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Years ago, I saw a cartoon depicting a group of explorers deep in the heart of a jungle, using
machetes to hack their way through heavy brush and vines. The caption of the cartoon had one
individual saying to another, “I don’t know where we are going, but we are making lots of

This visual resonates with many aspects of our lives—we often mistake activity for progress.
In the recruiting world, I frequently encounter candidates furiously working on resume rewrites
and online applications, going nowhere faster than ever! Like the cartoon, it begs the question:
‘Do they know where they are going?’

Part of the underlying issue here lies in the fact that many candidates haven’t invested adequate
time in understanding their ideal work environment as well as the compromises they’re willing to
make if their optimal solution isn’t readily available. In my initial conversations with candidates, I
typically ask, “What problems are we looking to solve from your current environment that will
improve your career situation?” Rarely do I hear well-thought-out responses to this question.
The responses I tend to hear are universal truths in recruiting – I want to make more money, I
want more growth potential, I want a better work/life balance, I want a better culture, or I want a
nicer boss. I appreciate that these are all legitimate reasons. But the problem lies in individuals
struggling to go deeper and describe what a better scenario looks like and what they are willing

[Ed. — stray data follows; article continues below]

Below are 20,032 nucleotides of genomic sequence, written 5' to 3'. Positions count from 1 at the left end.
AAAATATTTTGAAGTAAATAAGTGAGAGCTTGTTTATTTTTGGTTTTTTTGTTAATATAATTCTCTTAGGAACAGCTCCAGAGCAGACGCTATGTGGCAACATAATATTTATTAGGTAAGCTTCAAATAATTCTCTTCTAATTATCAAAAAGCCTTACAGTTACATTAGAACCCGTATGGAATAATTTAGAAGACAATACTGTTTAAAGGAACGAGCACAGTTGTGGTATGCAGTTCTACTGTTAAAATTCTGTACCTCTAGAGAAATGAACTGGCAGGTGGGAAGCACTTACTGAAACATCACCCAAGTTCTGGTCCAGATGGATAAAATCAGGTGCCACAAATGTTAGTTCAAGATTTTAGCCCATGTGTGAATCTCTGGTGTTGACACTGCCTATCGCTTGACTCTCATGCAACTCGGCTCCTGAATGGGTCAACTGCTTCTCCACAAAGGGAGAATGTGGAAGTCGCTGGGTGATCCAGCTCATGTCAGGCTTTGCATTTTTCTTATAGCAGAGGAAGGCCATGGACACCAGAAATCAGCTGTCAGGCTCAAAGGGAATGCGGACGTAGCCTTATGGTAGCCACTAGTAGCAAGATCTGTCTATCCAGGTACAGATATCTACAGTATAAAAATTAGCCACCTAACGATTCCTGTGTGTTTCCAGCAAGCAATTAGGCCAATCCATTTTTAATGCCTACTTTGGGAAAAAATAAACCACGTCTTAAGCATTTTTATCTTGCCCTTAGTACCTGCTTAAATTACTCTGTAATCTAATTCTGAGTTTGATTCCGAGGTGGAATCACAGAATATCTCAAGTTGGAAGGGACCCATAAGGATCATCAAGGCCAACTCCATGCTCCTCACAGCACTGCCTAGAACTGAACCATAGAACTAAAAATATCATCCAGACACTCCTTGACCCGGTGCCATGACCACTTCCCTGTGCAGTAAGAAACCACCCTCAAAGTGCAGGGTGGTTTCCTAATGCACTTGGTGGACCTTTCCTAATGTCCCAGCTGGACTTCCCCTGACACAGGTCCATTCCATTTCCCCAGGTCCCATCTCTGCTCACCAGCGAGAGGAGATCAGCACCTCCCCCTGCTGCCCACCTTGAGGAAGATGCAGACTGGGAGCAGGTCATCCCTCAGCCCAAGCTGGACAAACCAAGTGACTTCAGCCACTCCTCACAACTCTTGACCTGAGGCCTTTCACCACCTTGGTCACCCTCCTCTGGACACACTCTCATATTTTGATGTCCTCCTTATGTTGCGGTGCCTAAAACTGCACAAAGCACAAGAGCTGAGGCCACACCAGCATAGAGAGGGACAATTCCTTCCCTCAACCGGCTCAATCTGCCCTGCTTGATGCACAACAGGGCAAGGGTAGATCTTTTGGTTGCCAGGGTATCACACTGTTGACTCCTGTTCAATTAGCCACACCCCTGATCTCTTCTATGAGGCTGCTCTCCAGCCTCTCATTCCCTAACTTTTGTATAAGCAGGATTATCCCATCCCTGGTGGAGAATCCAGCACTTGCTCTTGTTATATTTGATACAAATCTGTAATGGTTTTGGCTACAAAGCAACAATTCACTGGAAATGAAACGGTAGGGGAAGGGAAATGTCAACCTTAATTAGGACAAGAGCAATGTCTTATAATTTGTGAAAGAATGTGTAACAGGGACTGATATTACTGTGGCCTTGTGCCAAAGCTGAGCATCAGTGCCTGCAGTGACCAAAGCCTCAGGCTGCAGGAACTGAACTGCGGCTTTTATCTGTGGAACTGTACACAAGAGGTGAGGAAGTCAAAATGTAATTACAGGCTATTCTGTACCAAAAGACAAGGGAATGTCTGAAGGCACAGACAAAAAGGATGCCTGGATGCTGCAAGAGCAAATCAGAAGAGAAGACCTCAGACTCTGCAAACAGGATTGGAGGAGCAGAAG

to trade-off in order to achieve it.

For instance, ears will perk up if I describe a high-growth opportunity that provides a legitimate
40%-50% increase to earnings. However, those same ears will go droopy-dog when I further
explain that the role is based in the middle of Wisconsin. Nothing against cheese curds,
snowmobiles and Packers-themed bars, but most people are not open to that type of
opportunity. The situation devolves into the candidate saying “I’ll know the right opportunity
when I see it”, which is code for “I’ll keep chopping until I find a path”.

The best discussions I have with candidates are those where they know their current skill set,
they have a strong idea of the types of skills they will be building and leveraging in 3-5 years,
and the type of opportunity where they will be making a significant impact. In other words, they
have really thought about their career. This isn’t to state that priorities won’t change during the
interview cycle – the key item is that the prepared individual will be refining a strategy throughout
vs. hoping that they land on the right path.

Lastly, I’m not marginalizing any item here – there are many people at all levels who are grossly
underpaid, working excessive hours or dealing with dysfunctional bosses. In such cases, just
consider those items as one of many factors that impact your career. We all know that you can
solve one problem while creating a dozen more.

Hire Thought – Be intentional about thinking through the career items you want to solve before
starting to look for a new opportunity. A best-practice is to develop a recruiting scorecard where
you list your priorities and assign a weighting to each item. This way you will have a basis for
evaluating new opportunities against your objectives. Honest reflection should help get you on
the right track and help you answer “Do I know where I am going?”

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